Equatorial Water Temps Continue Warming - Active MJO over East Pacific
The Madden Julian Oscillation (MJO) is a periodic weather cycle that tracks east along the equator circumnavigating the globe. It is characterized in it's Inactive Phase by enhanced trade winds and dry weather over the part of the equator it is in control of, and in it's Active Phase by slackening if not an outright reversing trade winds while enhancing precipitation. The oscillation occurs in roughly 20-30 day cycles (Inactive for 20-30 days, then Active for 20-30 days) over any single location on the planet, though most noticeable in the Pacific. During the Active Phase in the Pacific the MJO tends to support the formation of stronger and longer lasting gales resulting in enhanced potential for the formation of swell producing storms. Prolonged and consecutive Active MJO Phases in the Pacific help support the formation of El Nino. During the Inactive Phase the jet stream tends to split resulting in high pressure and less potential for swell producing storm development. Wind anomalies in the Kelvin Wave Generation Area (KWGA) are key for understanding what Phase the MJO is in over the Pacific. The KWGA is located on the equator from 135E-170W and 5 degs north and south (or on the equator from New Guinea east to the dateline). West wind anomalies in the KWGA suggest the Active Phase of the MJO in the Pacific, and east anomalies suggests the Inactive Phase. In turn the Active Phase strengthens and the Inactive Phase weakens the jetstream, which in turn enhances or dampens storm production respectively in the Pacific.And the El Nino/La Nino cycle (collectively know as ENSO - El Nino Southern Oscillation) is a less frequent (about once every 7 years) but more impactful cycle that affects world wide weather. Specifically, strong El Nino events promote storm production in the Pacific while La Nina events suppress storm production. These therefore have a significant impact on the production of swell and surf. The paragraphs below analyze the state of the MJO and ENSO in the Pacific and provide forecasts for upcoming activity (or inactivity depending on the state and interaction of these two oscillations).
Overview: A double dip La Nina was in control through the Winter of 2017-2018. But warming started building along the South and Central American coast in early March 2018 associated with two upwelling Kelvin Waves, and continued trying to build over equatorial waters over the Summer and Fall, but not enough to declare El Nino and not coupled with the atmosphere. In January 2019, those warm waters were fading, but then rebuilt late in Feb associated with Kelvin Wave (#3). But as of early June 2019 warm water was fading and by August a tongue of cool water was tracking west on the equator from Ecuador over the Galapagos reaching to a point nearly south of Hawaii. El Nino was dead. A bit of a recovery occurred during Fall of 2019, with weak warm water building in the Nino 1.2 region, but cool water held in a pool off Peru and had not changed until March 2020. By April the cool pool pushed east and by May subsurface cool waters erupted off Ecuador, forming a well defined cool tongue that looked like the start of La Nina, holding into July 2020.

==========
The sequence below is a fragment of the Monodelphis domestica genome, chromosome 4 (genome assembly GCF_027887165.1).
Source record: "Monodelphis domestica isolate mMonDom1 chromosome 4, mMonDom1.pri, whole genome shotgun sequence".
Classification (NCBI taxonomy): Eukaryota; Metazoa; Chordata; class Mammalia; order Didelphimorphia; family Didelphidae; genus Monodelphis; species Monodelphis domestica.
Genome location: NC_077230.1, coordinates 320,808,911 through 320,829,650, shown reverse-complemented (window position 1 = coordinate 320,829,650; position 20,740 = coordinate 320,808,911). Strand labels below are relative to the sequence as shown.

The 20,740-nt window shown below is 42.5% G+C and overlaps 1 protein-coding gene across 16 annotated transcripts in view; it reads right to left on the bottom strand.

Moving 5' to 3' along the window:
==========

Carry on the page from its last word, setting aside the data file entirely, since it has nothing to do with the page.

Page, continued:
LONG-RANGE PACIFIC STORM AND SWELL GENERATION POTENTIAL FORECAST
Fall/Winter 2020/2021 = 3.0/3.5 (California & Hawaii)
Rating based on a 1-10 scale: 1 being the lowest (small and infrequent surf conditions), 5 being normal/average, and 10 being extraordinary (frequent events of large, long period swells)
Rationale: It is assumed the PDO has moved to the warm phase in 2014 and that a weak borderline El Nino from 2018 faded out in the Fall of 2019. A La Nina like ocean temperature pattern developed in the equatorial East Pacific in the summer of 2019, then faded and returned to a neutral if not weak warm status during the Winter of 2019-2020 only to return stronger in the Summer of 2020. We have been suspecting a turn towards a La Nina like atmospheric pattern to develop in the late Winter/early Spring of 2020. Our best hope is that moderation from the warm phase of the PDO might tamp down development of a full blown La Nina as we move into 2020. But at this time that does not appear likely. Given all that, for the 2020 there is decent probability for development of La Nina meaning a reduced number of storm days and storm intensity during the summer season, resulting in a below normal level of swell, with swell being below normal duration and period. And by the Fall and early Winter of 2020/21, the number of storm days, intensity and duration of those storms should fade even more, resulting in depressed swell production. This pattern is expected to hold through the Spring of 2021.
KWGA/Equatorial Surface Wind Analysis & Short-term Forecast (KWGA - Kelvin Wave Generation Area - The area 5 degrees north and south of the equator from 170W to 135E)
Analysis (TAO Buoys): As of (3/8) 5 day average winds were moderate to strong from the east over the Eastern equatorial Pacific continuing at moderate over the Central Pacific and strong east over the KWGA. Anomalies were neutral over the East equatorial Pacific and modest west over the Central Pacific then modest to moderate easterly over the KWGA. (Note: These are 5 day average winds, so they lag what is happening today by about 2 days).
1 Week Forecast (GFS Model): On (3/9) east anomalies were modest over the KWGA with light west anomalies over the extreme west KWGA. The forecast calls light west anomalies fading in the far West KWGA and gone by 3/11 with modest to moderate east anomalies filling the KWGA at that time and holding through the end of the model run on 3/16.
Kelvin Wave Generation Area wind monitoring model: West and East
- Longer Range MJO/WWB Projections: